Miguel Tourigny

The 5-foot 8-inches, 168 lbs defenseman surprised when called upon. Excellent skater, he wasn’t afraid of carrying the puck and join the offense… sometimes a bit too much for my liking but that’s something that can be worked on. He wasn’t out-muscled as much as I was expecting him to. He was paired with Arber Xhekaj at times, and with William Trudeau other times. A positive camp for the diminutive defenseman.

Trade acquisitions

Emil Heineman

A very pleasant surprise, we saw why Kent Hughes was speaking so highly of him after the Tyler Toffoli trade. He scored a couple of nice goals and was around the puck regularly. Good at both ends of the ice, he was at his best when on a line with Jan Mysak.

Justin Barron

Perhaps the prospect I was most disappointed about based on the expectations I have on him. He didn’t have a bad camp but many pencil him as starting the season on the big club as the third right-handed defenseman with David Savard and Chris Wideman. He was better in the last game when he was paired with Kaiden Guhle, with whom he had played with for Team Canada junior.

Bergevin/Timmins era

Kaiden Guhle

Coming back from shoulder injury, he only played one game but he hasn’t missed a beat. He was a force to reckon with at both ends of the ice. Physical, mobile, good first pass, well positioned, you can tell that he has gained confidence on the offensive aspect of the game. At one point, he deked his way through a maze of players all the way to the net. He will battle for a spot on the big club for sure.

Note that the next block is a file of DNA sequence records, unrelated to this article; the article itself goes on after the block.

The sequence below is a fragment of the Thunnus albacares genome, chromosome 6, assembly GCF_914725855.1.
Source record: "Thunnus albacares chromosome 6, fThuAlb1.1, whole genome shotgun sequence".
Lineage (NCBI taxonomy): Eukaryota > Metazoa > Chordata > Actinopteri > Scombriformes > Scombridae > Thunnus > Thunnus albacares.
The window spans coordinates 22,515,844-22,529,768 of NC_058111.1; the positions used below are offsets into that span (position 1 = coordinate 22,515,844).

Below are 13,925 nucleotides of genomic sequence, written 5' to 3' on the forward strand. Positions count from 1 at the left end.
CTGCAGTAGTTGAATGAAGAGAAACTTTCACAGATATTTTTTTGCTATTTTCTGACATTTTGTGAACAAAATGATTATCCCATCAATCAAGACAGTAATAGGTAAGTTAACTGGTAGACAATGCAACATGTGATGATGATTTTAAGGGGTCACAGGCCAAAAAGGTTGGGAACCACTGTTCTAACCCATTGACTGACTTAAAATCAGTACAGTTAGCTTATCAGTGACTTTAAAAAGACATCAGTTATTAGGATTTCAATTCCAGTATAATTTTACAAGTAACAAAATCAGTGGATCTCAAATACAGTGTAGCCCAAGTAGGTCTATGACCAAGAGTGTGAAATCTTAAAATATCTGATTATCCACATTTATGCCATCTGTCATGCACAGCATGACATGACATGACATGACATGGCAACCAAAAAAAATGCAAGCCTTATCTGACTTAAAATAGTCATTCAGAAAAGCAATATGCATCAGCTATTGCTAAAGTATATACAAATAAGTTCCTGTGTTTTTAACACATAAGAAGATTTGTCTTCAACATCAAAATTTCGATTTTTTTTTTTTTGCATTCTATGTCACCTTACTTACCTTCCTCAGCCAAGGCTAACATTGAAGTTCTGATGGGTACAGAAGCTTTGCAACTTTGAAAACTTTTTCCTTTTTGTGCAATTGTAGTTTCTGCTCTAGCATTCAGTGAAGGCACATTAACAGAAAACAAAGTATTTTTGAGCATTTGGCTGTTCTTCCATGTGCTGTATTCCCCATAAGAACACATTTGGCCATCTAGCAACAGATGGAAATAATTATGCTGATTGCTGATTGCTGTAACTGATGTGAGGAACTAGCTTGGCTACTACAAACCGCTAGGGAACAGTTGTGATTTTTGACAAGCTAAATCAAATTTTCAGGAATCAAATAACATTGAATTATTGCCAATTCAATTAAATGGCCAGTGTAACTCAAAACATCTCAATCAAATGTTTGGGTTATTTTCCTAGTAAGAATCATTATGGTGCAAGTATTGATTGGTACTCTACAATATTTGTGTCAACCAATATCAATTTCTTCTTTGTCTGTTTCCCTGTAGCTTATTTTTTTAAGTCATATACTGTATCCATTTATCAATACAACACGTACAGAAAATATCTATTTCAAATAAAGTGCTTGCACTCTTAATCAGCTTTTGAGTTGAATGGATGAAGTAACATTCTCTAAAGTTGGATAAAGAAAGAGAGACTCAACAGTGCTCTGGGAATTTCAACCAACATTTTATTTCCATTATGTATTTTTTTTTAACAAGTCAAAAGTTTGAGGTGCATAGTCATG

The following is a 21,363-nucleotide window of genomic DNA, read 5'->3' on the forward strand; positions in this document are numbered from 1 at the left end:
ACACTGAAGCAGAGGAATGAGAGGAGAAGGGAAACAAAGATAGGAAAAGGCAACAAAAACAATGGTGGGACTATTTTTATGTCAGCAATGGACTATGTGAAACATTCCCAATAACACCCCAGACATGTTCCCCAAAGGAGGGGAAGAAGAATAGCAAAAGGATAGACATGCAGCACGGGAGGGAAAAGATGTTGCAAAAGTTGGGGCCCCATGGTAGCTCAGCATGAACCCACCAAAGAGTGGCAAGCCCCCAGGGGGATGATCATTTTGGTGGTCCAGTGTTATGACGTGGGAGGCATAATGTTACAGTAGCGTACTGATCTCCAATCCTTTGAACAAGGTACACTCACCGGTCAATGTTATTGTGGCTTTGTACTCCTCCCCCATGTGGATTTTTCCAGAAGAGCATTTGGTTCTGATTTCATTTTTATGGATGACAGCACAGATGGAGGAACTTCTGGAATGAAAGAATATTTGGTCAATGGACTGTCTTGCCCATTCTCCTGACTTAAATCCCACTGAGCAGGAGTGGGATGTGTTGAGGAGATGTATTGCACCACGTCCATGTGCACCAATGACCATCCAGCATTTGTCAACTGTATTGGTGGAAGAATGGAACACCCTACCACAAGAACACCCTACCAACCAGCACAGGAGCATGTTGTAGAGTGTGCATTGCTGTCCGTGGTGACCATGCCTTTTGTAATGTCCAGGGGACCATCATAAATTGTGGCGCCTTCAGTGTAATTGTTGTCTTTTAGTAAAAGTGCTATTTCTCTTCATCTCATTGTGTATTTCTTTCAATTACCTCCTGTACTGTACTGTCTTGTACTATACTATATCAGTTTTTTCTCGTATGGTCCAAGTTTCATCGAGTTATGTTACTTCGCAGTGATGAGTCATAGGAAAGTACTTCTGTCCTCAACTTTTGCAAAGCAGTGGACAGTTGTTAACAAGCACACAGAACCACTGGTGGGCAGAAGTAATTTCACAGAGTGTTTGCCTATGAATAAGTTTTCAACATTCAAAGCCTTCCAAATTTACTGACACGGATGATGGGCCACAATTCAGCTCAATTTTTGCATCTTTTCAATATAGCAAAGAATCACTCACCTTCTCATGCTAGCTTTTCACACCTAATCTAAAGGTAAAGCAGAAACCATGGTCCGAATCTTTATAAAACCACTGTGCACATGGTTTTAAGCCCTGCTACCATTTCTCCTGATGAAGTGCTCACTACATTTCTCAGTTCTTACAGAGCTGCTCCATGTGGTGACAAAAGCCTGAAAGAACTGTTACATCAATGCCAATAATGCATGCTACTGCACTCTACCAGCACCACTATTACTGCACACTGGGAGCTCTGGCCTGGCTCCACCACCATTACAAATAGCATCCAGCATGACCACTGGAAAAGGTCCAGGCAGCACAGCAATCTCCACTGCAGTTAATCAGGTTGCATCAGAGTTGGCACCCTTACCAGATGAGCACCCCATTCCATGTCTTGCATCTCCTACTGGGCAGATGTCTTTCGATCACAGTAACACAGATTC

Arber Xhekaj

Of course, people will remember his fight against Sens’ prospect Zachary Massicotte, but it’s by his steady play that he stood out for me. He displayed more skilled plays than I was expecting from him. I used to think that he reminded me of Alexei Emelin in his style, but I’m starting to see more Ben Chiarot in him, due to that unexpected offensive creativity. He moves extremely well for a big guy.

William Trudeau

One of the last players cut at camp last season, Trudeau flew under the radar… until this rookie tournament that is. Many Habs’ fans re-discovered him. He reminds me of Patrice Brisebois at the same age and yes, that’s a good thing! Decent size, mobile, he is usually in good position but has the odd brain cramp and gets caught. That can be thought and worked on though.

Mattias Norlinder